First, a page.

The trend towards outdoor fireplaces has really been exploding in recent years. An outdoor fireplace enhances the appearance and ambiance of any backyard. Obviously it's impossible to heat the entire outdoors, so you'll want an outdoor fireplace mainly for the look and feel it provides. Most people think of wood-burning fireplaces as the primary option. We chose a gas appliance for the backyard of our Project House, mainly for the safety and convenience it provides.
Wood creates the classic, traditional look and feel, but it's messier and harder to control, especially outside. Gas can closely mimic the look of burning wood, and it's much more controllable. Flame in a gas fireplace is steady, adjustable and even. If a firebox is designed to only burn gas, never wood, then it's considered a gas appliance.
Specifically, we chose a direct vent gas-burning firebox. These boxes utilize a sealed combustion chamber with a tempered glass front. The tempered glass is extremely hard to break. If it does break, it will not shatter, but it will crumple as a single piece, just like the glass in your car's windshield. That's a great safety benefit in case you have kids playing around the pool. You don't have to worry about broken glass outside.
All the air used for combustion enters the firebox through a double-walled chimney. The double-walled chimney exists solely to supply air to the sealed combustion chamber. The inner ring vents smoke and heat; the outer ring brings air in for combustion and cools the inner ring.
Backyard safety is a big issue at the Project House. We have a very tight backyard behind a zero-lot line house. The neighboring house is right on top of ours. We have to be extremely careful to avoid creating a fire hazard. Even the mildest breeze could blow embers or sparks into the pool, back towards our house or over to the neighboring rooftop. Soot or ash in the firebox could easily fall into the pool or onto the deck.
The Direct Vent System offers us a safety solution, because it basically creates a balanced flue. Fresh air enters the burn chamber at the same speed and in the same amount as exhausting air exits the burn chamber. This gives us a constantly burning flame outdoors that's controllable and clean burning. There's never a danger of sparks or embers drifting to the pool or the neighbor's roof. Heat radiates to some extent off the glass door, but not enough to heat a large area, especially with a breeze.
Double - WallChimneyThis same direct vent system offers great convenience for interior fireplaces as well. The direct vent fireboxes can be installed indoors or outside. They all utilize the same sealed combustion chamber with a sealed glass front as the one we have outside. All air for combustion comes from outside through a double-walled chimney. Outside air never flows into the room; it's used for (sealed) combustion only. Indoor air never reaches the combustion chamber to burn. The room heats up primarily because room air circulates around the firebox in a gap behind the burn area and reenters the room. So indoor air is heated because of the combustion of outdoor air, even though those two different streams of air never mix. Additional heat radiates into the room from the glass door.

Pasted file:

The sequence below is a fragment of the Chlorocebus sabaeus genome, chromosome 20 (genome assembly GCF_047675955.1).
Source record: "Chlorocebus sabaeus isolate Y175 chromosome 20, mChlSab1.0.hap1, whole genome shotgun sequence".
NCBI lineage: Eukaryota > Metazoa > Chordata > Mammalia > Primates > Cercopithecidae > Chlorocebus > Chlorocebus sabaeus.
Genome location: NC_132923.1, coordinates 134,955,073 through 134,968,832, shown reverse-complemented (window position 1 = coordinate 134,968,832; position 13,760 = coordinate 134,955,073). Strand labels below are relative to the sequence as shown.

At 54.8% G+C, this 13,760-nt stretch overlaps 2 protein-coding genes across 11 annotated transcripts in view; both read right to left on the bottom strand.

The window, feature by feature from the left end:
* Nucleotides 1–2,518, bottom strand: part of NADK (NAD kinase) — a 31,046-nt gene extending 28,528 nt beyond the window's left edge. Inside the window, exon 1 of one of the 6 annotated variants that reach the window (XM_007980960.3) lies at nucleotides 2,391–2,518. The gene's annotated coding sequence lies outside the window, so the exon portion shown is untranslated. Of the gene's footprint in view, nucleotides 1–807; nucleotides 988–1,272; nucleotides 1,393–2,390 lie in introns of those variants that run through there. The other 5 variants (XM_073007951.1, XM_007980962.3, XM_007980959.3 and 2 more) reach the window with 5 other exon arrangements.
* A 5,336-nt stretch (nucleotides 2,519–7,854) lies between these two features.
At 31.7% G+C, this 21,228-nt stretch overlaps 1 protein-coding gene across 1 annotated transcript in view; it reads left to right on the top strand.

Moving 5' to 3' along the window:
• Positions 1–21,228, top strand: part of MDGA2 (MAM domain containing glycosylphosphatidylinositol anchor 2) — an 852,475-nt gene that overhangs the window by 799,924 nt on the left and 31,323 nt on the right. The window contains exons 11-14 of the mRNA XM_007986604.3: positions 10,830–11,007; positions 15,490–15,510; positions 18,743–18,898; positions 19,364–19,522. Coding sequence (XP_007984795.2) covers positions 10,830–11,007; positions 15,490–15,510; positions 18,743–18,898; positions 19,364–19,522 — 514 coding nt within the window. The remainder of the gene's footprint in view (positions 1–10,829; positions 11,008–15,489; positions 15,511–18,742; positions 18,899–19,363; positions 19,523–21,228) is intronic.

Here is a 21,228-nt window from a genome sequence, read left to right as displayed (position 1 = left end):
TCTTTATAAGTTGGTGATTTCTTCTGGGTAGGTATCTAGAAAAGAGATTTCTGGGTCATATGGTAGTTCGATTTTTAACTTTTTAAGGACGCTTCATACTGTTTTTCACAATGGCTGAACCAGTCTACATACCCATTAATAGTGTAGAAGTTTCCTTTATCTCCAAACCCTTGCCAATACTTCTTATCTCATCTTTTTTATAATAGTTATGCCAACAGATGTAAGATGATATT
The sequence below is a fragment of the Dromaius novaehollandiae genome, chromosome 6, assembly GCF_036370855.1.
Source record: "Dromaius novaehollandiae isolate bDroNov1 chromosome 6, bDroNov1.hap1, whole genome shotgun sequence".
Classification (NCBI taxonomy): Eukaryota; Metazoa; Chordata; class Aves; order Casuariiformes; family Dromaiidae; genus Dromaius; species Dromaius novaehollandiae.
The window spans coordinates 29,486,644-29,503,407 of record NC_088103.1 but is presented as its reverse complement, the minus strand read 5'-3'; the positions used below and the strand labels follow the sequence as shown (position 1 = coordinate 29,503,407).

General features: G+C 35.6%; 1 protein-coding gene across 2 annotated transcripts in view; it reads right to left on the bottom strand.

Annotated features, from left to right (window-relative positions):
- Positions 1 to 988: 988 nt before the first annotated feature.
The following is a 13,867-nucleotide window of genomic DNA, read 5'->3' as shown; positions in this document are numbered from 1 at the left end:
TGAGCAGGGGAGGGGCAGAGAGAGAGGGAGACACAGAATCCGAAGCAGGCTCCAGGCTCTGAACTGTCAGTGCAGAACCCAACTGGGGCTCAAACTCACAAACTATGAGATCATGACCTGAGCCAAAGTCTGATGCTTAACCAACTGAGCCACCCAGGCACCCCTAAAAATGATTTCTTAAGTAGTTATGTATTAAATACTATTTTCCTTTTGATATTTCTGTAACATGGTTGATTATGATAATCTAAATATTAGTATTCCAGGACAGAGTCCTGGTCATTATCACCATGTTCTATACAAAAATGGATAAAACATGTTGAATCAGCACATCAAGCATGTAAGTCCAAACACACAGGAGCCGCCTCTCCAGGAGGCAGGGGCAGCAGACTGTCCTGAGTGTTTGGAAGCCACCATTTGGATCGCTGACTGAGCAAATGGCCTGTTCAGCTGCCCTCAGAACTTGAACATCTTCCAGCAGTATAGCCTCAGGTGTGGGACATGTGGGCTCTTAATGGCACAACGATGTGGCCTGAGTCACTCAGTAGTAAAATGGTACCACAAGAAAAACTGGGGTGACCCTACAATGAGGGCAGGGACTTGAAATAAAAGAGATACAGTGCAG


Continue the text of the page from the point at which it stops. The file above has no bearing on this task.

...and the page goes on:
Our direct vent outdoor gas fireplace gives us a flame that burns constantly and evenly, so there's no need for an outside fuel source to feed the fire. We have no need to maintain a constant supply of wood, and no need to keep a woodpile clean, dry and handy. You can put a box like this anywhere you can run a natural gas line - even on a rooftop or a deck, for instance. You can even control this fire with a remote control.
We don't mean to suggest that all outdoor residential wood-burning fireplaces are a danger. In the proper location (a bigger backyard than ours, for instance), there's nothing wrong with a wood-burning fireplace outdoors.
You've got to consider the elements and how they affect an outdoor fireplace. Rain causes metal to rust. Martin Fireplaces just introduced a firebox with a stainless steel face and interior. Once it slides into the chase, only stainless steel is exposed to the elements. Maintenance is easy in this firebox. You can clean it easily with a garden hose. The bottom of the box is built with a five-degree slant, so water will easily rinse away. It won't pool in the bottom of the firebox.
Wood BurningAn outdoor wood-burning fireplace requires some practical consideration. It's worth planning ahead to figure out the directions from which the winds blow most often, so you can build a fireplace that blocks the prevailing wind as much as possible. An outdoor fireplace doesn't need as tall a flue system as an indoor fireplace. The experts recommend about a twelve foot minimum, including the box. We want to give the soot, and all those rising embers and sparks, plenty of time to burn out. The flue on our outdoor fireplace is just about that height. Just make sure you have a termination cap at the top of the chimney to catch sparks. A termination cap works like a spark arrester on a motorcycle. It's a baffled vent designed to keep embers and sparks from escaping and creating a fire hazard.